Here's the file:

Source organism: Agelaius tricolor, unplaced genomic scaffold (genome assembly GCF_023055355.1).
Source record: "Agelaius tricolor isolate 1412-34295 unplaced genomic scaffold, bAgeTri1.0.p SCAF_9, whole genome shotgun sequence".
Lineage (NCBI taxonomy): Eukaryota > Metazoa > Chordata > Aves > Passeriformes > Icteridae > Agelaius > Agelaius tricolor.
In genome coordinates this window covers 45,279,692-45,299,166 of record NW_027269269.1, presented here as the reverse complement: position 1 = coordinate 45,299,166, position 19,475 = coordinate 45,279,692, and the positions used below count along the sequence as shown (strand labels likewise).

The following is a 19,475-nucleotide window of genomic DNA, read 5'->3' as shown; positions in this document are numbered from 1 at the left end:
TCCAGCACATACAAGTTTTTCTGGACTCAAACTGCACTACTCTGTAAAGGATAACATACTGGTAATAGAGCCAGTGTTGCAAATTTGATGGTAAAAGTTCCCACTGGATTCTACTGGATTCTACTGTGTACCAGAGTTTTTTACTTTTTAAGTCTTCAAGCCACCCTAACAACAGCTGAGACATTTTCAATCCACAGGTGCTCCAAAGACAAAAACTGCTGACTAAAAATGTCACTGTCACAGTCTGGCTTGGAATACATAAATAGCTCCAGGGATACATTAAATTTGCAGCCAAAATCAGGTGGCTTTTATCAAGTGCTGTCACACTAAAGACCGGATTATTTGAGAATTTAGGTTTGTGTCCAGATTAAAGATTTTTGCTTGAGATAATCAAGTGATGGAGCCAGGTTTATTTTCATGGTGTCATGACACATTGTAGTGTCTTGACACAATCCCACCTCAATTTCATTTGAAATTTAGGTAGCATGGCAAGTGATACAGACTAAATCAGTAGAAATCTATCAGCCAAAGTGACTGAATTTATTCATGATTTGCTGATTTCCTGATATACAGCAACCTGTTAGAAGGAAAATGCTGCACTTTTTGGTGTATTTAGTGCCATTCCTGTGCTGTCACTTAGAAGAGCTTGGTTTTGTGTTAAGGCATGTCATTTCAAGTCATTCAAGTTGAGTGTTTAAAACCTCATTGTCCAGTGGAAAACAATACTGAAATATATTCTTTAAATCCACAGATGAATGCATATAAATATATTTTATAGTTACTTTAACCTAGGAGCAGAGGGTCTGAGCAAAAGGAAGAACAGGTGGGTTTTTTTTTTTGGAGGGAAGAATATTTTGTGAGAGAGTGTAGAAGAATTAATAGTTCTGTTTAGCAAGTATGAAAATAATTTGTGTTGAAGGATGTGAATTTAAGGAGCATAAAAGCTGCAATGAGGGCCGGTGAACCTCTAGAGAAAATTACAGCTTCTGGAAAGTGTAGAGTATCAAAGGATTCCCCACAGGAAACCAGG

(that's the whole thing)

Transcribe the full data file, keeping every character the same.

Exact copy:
Source organism: Agelaius tricolor, unplaced genomic scaffold (genome assembly GCF_023055355.1).
Source record: "Agelaius tricolor isolate 1412-34295 unplaced genomic scaffold, bAgeTri1.0.p SCAF_9, whole genome shotgun sequence".
Lineage (NCBI taxonomy): Eukaryota > Metazoa > Chordata > Aves > Passeriformes > Icteridae > Agelaius > Agelaius tricolor.
In genome coordinates this window covers 45,279,692-45,299,166 of record NW_027269269.1, presented here as the reverse complement: position 1 = coordinate 45,299,166, position 19,475 = coordinate 45,279,692, and the positions used below count along the sequence as shown (strand labels likewise).

The following is a 19,475-nucleotide window of genomic DNA, read 5'->3' as shown; positions in this document are numbered from 1 at the left end:
TCCAGCACATACAAGTTTTTCTGGACTCAAACTGCACTACTCTGTAAAGGATAACATACTGGTAATAGAGCCAGTGTTGCAAATTTGATGGTAAAAGTTCCCACTGGATTCTACTGGATTCTACTGTGTACCAGAGTTTTTTACTTTTTAAGTCTTCAAGCCACCCTAACAACAGCTGAGACATTTTCAATCCACAGGTGCTCCAAAGACAAAAACTGCTGACTAAAAATGTCACTGTCACAGTCTGGCTTGGAATACATAAATAGCTCCAGGGATACATTAAATTTGCAGCCAAAATCAGGTGGCTTTTATCAAGTGCTGTCACACTAAAGACCGGATTATTTGAGAATTTAGGTTTGTGTCCAGATTAAAGATTTTTGCTTGAGATAATCAAGTGATGGAGCCAGGTTTATTTTCATGGTGTCATGACACATTGTAGTGTCTTGACACAATCCCACCTCAATTTCATTTGAAATTTAGGTAGCATGGCAAGTGATACAGACTAAATCAGTAGAAATCTATCAGCCAAAGTGACTGAATTTATTCATGATTTGCTGATTTCCTGATATACAGCAACCTGTTAGAAGGAAAATGCTGCACTTTTTGGTGTATTTAGTGCCATTCCTGTGCTGTCACTTAGAAGAGCTTGGTTTTGTGTTAAGGCATGTCATTTCAAGTCATTCAAGTTGAGTGTTTAAAACCTCATTGTCCAGTGGAAAACAATACTGAAATATATTCTTTAAATCCACAGATGAATGCATATAAATATATTTTATAGTTACTTTAACCTAGGAGCAGAGGGTCTGAGCAAAAGGAAGAACAGGTGGGTTTTTTTTTTTGGAGGGAAGAATATTTTGTGAGAGAGTGTAGAAGAATTAATAGTTCTGTTTAGCAAGTATGAAAATAATTTGTGTTGAAGGATGTGAATTTAAGGAGCATAAAAGCTGCAATGAGGGCCGGTGAACCTCTAGAGAAAATTACAGCTTCTGGAAAGTGTAGAGTATCAAAGGATTCCCCACAGGAAACCAGG